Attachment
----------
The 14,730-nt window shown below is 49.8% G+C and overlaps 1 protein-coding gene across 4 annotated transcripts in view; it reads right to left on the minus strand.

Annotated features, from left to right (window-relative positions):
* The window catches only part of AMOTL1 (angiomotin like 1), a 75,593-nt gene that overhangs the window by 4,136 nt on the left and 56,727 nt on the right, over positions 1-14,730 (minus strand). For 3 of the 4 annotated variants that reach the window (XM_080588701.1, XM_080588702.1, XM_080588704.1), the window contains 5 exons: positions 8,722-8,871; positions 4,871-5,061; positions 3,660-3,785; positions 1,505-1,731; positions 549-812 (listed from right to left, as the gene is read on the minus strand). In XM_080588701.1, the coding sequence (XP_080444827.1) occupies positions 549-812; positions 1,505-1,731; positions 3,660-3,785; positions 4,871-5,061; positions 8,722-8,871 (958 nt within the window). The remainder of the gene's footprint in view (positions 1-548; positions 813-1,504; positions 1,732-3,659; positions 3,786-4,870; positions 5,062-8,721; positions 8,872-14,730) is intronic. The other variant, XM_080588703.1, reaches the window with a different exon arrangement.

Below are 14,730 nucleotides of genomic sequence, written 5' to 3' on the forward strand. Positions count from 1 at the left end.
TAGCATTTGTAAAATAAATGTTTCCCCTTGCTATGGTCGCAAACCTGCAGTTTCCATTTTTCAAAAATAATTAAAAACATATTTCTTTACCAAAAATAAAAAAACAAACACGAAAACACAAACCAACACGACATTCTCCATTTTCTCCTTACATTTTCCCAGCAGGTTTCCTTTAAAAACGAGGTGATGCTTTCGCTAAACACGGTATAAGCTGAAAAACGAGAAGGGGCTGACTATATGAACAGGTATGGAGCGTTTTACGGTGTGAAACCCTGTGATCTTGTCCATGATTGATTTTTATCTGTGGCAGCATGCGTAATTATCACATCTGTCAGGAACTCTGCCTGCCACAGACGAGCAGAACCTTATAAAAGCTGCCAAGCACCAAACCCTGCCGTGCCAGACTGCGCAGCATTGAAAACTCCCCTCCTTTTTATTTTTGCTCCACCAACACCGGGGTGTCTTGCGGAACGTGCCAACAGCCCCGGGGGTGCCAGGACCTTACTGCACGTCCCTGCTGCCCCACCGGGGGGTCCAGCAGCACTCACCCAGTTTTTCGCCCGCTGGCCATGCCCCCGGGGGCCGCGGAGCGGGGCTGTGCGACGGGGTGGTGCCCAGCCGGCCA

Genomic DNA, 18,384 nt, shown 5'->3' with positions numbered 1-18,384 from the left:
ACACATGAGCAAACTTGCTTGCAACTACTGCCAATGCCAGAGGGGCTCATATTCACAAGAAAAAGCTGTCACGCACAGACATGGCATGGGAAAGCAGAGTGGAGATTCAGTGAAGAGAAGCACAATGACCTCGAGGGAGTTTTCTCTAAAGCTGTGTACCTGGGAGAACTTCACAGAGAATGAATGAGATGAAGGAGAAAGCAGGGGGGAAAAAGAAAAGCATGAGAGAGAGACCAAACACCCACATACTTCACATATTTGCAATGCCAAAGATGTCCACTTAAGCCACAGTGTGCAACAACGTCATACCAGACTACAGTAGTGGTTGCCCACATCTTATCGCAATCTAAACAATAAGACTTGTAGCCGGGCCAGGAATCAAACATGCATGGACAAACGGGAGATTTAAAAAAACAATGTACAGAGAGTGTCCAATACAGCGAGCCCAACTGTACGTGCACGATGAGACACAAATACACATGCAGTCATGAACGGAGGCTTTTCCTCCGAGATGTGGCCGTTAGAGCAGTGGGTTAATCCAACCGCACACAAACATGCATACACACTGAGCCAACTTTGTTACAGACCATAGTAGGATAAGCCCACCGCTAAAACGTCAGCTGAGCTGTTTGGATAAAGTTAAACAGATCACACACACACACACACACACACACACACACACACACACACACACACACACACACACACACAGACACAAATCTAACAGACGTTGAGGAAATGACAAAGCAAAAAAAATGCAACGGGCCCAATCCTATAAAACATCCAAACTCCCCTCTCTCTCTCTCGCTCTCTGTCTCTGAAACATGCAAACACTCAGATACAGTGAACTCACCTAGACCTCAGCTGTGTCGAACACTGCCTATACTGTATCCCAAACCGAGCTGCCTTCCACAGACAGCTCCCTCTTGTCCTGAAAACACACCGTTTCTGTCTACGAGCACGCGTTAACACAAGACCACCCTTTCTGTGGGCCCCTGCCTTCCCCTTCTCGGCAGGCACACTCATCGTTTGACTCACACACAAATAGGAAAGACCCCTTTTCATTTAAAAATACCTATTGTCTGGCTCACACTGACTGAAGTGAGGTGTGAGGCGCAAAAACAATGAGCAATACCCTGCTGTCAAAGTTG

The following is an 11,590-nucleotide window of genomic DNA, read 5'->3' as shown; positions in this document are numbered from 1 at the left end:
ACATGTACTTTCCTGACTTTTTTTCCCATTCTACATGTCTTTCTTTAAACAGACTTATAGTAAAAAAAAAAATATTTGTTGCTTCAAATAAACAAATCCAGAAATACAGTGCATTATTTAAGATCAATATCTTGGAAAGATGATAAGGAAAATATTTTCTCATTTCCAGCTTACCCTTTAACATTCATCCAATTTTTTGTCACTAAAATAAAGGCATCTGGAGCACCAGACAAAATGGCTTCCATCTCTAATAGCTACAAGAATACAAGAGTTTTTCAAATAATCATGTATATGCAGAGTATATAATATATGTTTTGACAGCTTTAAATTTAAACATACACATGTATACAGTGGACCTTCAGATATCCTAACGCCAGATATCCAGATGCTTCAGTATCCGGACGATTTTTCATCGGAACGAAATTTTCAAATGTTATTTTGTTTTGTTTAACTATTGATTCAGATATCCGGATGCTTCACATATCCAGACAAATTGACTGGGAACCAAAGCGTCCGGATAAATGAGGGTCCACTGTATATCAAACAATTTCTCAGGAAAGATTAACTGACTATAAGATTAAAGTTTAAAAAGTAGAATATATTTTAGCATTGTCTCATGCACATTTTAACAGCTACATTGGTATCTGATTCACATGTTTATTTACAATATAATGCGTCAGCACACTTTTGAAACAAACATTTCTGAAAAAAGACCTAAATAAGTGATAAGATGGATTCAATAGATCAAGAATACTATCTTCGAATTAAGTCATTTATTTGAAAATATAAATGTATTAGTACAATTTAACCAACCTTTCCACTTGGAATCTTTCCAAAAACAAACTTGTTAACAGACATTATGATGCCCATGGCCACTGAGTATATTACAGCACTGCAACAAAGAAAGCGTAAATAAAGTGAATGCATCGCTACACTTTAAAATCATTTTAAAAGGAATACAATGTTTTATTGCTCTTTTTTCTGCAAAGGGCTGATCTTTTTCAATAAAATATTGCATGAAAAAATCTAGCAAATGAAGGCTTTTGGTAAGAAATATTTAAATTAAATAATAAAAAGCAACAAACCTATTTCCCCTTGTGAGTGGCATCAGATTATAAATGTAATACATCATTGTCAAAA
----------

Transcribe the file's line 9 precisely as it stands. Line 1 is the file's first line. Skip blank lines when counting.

ACATGTACTTTCCTGACTTTTTTTCCCATTCTACATGTCTTTCTTTAAACAGACTTATAGTAAAAAAAAAAATATTTGTTGCTTCAAATAAACAAATCCAGAAATACAGTGCATTATTTAAGATCAATATCTTGGAAAGATGATAAGGAAAATATTTTCTCATTTCCAGCTTACCCTTTAACATTCATCCAATTTTTTGTCACTAAAATAAAGGCATCTGGAGCACCAGACAAAATGGCTTCCATCTCTAATAGCTACAAGAATACAAGAGTTTTTCAAATAATCATGTATATGCAGAGTATATAATATATGTTTTGACAGCTTTAAATTTAAACATACACATGTATACAGTGGACCTTCAGATATCCTAACGCCAGATATCCAGATGCTTCAGTATCCGGACGATTTTTCATCGGAACGAAATTTTCAAATGTTATTTTGTTTTGTTTAACTATTGATTCAGATATCCGGATGCTTCACATATCCAGACAAATTGACTGGGAACCAAAGCGTCCGGATAAATGAGGGTCCACTGTATATCAAACAATTTCTCAGGAAAGATTAACTGACTATAAGATTAAAGTTTAAAAAGTAGAATATATTTTAGCATTGTCTCATGCACATTTTAACAGCTACATTGGTATCTGATTCACATGTTTATTTACAATATAATGCGTCAGCACACTTTTGAAACAAACATTTCTGAAAAAAGACCTAAATAAGTGATAAGATGGATTCAATAGATCAAGAATACTATCTTCGAATTAAGTCATTTATTTGAAAATATAAATGTATTAGTACAATTTAACCAACCTTTCCACTTGGAATCTTTCCAAAAACAAACTTGTTAACAGACATTATGATGCCCATGGCCACTGAGTATATTACAGCACTGCAACAAAGAAAGCGTAAATAAAGTGAATGCATCGCTACACTTTAAAATCATTTTAAAAGGAATACAATGTTTTATTGCTCTTTTTTCTGCAAAGGGCTGATCTTTTTCAATAAAATATTGCATGAAAAAATCTAGCAAATGAAGGCTTTTGGTAAGAAATATTTAAATTAAATAATAAAAAGCAACAAACCTATTTCCCCTTGTGAGTGGCATCAGATTATAAATGTAATACATCATTGTCAAAA